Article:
Ace PFY skills
So, am I getting this right, turn it off and back on and it should be fine?
Software issues prevented the fourth scheduled flight of NASA's Mars Ingenuity helicopter. The delay was not unexpected nor prevents future flights. In fact, NASA reassured a waiting world that the helicopter is "safe and in good health." The reason for the failure is also known: a software bug that results in a watchdog …
Works every time...
Somehwere, buried deep within the rumbling bowels of Redmond, an MS black-ops world-domination skunkworks team, featuring the world's greatest moustache-twirling super-villain developers, is tirelessly beavering away on plans to update Windows on any machine not running windows.
To ensure a system stays alive, a watchdog timer periodically resets it unless interrupted by valid code. It should be timed to prevent it interfering with functionality, but as systems get more complicated this becomes quite a hard nut to crack. In such a case as this, the watchdog appears to time out (and reset the system) before a valid process has completed. Reducing the time the valid process takes is indeed the quick fix, but it appears in this case that they're having to wait a variable time for some real time event. A difficult enough problem on Terra Firma, but at that distance I take my hat off to NASA.
> Reducing the time the valid process takes is indeed the quick fix, but it appears in this case that they're having to wait a variable time for some real time event
Just speculation on my part but maybe they tried to put too much into one step - for good reasons - and are now splitting it into two steps so that the watchdog can be safely reset in between?
That split probably has knock-on effects so a bit of a pain when you want to do it in a hurry.
> The rover’s flight control software has been stable and healthy for almost two years, and why mess with a good thing there?
A good question.
If the only (small) issue is that 15% of the time the helicopter won't initialise into flight mode, it doesn't sound too risky to simply wait a while and try it again.
Isn't that the answer that software support gives, 90% of the time?
Hopefully also they don't hit the end of the 30-day flight window before they fix/test it, otherwise Perseverance may be off on the rest of its mission.
I know it's not part of the plan, but it would be cool if they could put Ingenuity into a "follow me" mode where it keeps (say) 20m away in a series of hops from Perseverance until it finally breaks.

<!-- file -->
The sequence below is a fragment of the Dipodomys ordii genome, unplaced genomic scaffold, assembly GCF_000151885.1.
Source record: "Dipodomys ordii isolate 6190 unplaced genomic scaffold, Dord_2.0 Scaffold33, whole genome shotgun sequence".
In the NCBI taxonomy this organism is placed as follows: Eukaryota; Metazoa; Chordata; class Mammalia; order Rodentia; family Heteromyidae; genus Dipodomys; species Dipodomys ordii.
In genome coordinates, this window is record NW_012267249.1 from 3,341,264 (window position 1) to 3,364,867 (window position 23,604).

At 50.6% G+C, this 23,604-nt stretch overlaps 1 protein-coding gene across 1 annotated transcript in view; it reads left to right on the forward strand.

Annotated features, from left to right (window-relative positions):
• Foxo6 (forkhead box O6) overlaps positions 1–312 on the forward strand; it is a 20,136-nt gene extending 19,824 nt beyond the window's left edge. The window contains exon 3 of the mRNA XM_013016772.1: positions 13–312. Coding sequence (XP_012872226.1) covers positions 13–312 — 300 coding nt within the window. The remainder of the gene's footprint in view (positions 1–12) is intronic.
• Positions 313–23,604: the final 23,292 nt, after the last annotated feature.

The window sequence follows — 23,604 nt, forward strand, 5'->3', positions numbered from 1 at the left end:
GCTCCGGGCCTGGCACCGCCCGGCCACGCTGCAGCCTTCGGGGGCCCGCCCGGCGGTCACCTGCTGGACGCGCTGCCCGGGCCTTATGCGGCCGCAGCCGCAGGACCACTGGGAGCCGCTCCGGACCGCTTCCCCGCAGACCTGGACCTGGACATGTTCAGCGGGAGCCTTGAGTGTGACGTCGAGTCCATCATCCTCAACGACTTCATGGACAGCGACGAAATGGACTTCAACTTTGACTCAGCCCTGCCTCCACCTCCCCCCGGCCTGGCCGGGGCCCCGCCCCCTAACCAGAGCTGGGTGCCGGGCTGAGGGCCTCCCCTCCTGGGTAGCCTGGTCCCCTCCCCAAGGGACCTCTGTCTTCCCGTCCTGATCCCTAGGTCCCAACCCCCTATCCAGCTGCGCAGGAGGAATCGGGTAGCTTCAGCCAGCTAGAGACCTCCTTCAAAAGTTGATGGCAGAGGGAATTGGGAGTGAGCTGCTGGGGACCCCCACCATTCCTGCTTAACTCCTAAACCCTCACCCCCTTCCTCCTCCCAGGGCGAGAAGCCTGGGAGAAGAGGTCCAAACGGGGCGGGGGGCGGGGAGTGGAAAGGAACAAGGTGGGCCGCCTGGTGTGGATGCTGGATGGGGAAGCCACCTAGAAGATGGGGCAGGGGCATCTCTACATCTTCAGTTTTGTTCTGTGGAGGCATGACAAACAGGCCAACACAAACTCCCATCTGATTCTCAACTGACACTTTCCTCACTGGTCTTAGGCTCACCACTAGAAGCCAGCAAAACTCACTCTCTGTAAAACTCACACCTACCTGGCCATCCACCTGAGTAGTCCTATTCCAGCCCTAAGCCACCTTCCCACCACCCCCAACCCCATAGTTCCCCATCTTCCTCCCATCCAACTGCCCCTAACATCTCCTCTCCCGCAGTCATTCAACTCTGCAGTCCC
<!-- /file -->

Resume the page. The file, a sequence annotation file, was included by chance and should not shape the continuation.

I suppose that the risk is that something breaks and it then hits the rover and jams/breaks something.
What a cool job to have!!
> it would be cool if they could put Ingenuity into a "follow me" mode...
Range anxiety is the problem. Short flight times and very long recharge times.
Maybe NASA could tap into the 15 billion dollars Biden is proposing for 500,000 new charging stations and install some on Mars.
Depends on how much power is used before initialisation fails - it may have to go into a recharge state for a while before retry.
I find it surprising that a 15% chance of invalid faults being flagged under no-fault conditions wasn't discovered and fixed during pre-flight testing. After all the basic requirement is that it flies and this fault report causes it not to fly. When something is sitting on Mars you don't really want to be sorting out whether a fault flag is real or not before you try again as the result could terminate the mission ...
It turns out that testing such a thing is hard. You don't actually completely know the environmental conditions where it's going to end up, and to the extent you do know them they're very hard to reproduce on Earth: you can easily get the temperature and pressure correct (which they did) in a hypobaric chamber, but getting the gravity completely correct is very hard indeed. You can get it half-correct by attaching, essentially, a string to the top of the vehicle and offloading a lot of its weight, which they did, but it's still sitting in a 1g gravitational field so things like how much the blades droop won't be correct. The only way to get that correct would be to lift your hypobaric chamber high above the ground and then lower it down with an acceleration of roughly 6m/s^2 for long enough to do the test inside it. That's ... hard.